Reader-Resources-Fahrenheit451.pdf - Fahrenheit 451 by Ray...

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Fahrenheit 451 by Ray Bradbury
NEA Big Read The National Endowment for the Arts 2 About the Book .................................................... 3 About the Author ................................................. 4 Historical and Literary Context .............................. 6 Other Works/Adaptations ..................................... 8 Discussion Questions .......................................... 10 Additional Resources .......................................... 11 Credits .............................................................. 12 Preface When did science fiction first cross over from genre writing to the mainstream of American literature? Almost certainly it happened on October 19, 1953, when a young Californian named Ray Bradbury published a novel with the odd title of Fahrenheit 451. In a gripping story at once disturbing and poetic, Bradbury takes the materials of pulp fiction and transforms them into a visionary parable of a society gone awry, in which firemen burn books and the state suppresses learning. Meanwhile, the citizenry sits by in a drug-induced and media-saturated indifference. More relevant than ever a half-century later, Fahrenheit 451 has achieved the rare distinction of being both a literary classic and a perennial bestseller. What is the NEA Big Read? A program of the National Endowment for the Arts, NEA Big Read broadens our understanding of our world, our communities, and ourselves through the joy of sharing a good book. Managed by Arts Midwest, this initiative offers grants to support innovative community reading programs designed around a single book. A great book combines enrichment with enchantment. It awakens our imagination and enlarges our humanity. It can offer harrowing insights that somehow console and comfort us. Whether you re a regular reader already or making up for lost time, thank you for joining the NEA Big Read. Table of Contents Fahrenheit 451 “You don’t have to burn books to destroy a culture. Just get people to stop reading them.”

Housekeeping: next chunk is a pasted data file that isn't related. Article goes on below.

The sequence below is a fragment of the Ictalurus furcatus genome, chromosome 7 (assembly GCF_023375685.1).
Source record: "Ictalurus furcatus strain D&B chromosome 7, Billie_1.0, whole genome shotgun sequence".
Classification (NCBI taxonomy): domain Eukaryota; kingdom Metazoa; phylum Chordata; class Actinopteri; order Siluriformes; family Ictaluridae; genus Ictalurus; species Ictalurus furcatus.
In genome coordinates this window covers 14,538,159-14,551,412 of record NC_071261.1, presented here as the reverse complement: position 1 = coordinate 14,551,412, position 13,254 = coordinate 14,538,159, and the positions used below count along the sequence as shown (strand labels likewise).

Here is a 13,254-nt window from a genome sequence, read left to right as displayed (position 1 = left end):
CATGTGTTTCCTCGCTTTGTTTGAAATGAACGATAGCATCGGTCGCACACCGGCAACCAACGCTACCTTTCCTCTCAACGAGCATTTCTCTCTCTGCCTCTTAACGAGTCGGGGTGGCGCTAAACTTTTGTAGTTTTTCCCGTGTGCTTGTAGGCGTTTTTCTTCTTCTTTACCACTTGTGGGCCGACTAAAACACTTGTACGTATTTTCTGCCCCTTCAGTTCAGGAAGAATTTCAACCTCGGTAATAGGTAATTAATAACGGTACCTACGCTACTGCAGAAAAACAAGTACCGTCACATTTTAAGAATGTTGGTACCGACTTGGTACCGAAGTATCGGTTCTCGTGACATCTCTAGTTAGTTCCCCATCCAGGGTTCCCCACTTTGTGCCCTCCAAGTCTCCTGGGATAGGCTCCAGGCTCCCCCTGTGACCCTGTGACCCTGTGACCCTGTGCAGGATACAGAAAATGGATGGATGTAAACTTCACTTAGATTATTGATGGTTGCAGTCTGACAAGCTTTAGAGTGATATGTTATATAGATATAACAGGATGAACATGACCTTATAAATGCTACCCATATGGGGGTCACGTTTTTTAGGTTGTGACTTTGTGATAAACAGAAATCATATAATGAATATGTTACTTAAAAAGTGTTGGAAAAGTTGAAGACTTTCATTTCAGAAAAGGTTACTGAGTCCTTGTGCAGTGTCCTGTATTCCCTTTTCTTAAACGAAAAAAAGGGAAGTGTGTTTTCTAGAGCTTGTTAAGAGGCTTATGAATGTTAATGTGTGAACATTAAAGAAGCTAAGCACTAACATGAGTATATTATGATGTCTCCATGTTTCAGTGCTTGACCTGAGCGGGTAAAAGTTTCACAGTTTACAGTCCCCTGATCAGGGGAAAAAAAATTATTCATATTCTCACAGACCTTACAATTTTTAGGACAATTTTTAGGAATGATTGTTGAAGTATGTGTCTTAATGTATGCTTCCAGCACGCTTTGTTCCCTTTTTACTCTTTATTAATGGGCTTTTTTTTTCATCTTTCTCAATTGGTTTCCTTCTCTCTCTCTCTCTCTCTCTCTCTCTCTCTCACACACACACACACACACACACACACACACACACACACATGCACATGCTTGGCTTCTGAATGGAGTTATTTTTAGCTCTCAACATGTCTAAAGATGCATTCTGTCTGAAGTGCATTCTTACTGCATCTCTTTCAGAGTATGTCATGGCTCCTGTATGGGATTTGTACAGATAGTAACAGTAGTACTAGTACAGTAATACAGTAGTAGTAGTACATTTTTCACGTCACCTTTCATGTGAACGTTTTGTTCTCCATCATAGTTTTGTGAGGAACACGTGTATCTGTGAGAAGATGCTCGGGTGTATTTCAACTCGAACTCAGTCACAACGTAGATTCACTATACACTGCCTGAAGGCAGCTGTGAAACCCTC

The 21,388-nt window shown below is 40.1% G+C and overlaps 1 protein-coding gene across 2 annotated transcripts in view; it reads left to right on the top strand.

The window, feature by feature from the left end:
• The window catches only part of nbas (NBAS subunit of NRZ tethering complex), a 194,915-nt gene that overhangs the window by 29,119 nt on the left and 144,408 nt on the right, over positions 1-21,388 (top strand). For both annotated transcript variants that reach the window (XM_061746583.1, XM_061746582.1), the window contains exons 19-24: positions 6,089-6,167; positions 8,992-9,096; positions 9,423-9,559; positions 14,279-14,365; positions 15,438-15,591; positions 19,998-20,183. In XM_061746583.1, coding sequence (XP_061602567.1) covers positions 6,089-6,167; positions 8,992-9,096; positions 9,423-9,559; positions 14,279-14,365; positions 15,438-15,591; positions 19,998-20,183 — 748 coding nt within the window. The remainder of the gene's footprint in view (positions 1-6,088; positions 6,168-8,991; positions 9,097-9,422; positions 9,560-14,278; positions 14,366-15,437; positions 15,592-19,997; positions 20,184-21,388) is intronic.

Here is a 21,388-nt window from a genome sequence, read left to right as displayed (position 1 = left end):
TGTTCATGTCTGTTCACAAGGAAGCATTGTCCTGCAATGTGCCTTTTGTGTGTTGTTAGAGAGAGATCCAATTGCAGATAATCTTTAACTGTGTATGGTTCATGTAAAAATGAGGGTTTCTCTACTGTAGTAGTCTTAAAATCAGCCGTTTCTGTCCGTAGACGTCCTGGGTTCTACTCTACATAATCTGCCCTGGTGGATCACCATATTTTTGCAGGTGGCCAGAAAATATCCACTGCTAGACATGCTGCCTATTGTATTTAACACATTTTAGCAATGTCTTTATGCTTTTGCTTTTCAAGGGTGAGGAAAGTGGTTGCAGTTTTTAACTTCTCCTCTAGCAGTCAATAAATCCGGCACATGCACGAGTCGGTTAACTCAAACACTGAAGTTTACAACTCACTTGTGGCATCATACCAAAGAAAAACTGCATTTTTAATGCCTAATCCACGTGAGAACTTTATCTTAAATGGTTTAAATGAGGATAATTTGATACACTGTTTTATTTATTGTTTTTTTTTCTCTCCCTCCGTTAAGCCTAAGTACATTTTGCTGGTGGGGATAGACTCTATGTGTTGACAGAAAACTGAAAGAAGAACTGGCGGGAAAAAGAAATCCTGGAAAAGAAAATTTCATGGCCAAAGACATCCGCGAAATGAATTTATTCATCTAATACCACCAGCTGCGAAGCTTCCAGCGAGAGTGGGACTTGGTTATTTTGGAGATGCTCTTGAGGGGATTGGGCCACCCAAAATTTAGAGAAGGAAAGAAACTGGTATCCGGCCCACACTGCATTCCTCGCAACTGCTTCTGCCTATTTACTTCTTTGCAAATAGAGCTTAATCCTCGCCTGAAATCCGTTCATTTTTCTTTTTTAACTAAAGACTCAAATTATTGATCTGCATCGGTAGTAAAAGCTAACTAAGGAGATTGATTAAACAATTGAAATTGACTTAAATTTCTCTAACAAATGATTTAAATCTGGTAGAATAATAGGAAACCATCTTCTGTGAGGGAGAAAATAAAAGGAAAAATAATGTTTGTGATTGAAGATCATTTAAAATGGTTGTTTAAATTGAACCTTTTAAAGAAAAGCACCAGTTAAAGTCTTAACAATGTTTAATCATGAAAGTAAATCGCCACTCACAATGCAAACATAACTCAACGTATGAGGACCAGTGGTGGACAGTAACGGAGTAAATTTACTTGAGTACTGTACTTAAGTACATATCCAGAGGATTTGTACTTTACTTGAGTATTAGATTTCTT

NEA Big Read The National Endowment for the Arts 3 Introduction to the Book The three main sections of Ray Bradbury's Fahrenheit 451 all end in fire. The novel focuses on Guy Montag, a fireman. In the first section, we discover that Montag is a professional book burner, expected to start fires instead of putting them out. For years he has done his job obediently and well. Then one day, he is called upon to burn the books of a Mrs. Hudson, who prefers to die rather than leave her library. Furtively, Montag pockets some of her books, haunted by the idea that a life without books might not be worth living after all. As Montag begins to read deeply for the first time in his life, Fahrenheit 451 's second section traces his growing dissatisfaction with the society he is paid to defend. He seeks out the counsel of an old man named Faber, whom he once let off easy on a reading charge. Together they agree to copy a salvaged Bible, in case anything should happen to the original. Montag's boss at the firehouse, Beatty, senses his disenchantment and interrogates him until their confrontation is interrupted by a fire call. Responding to the address, Montag is expected to start a conflagration considerably closer to home.

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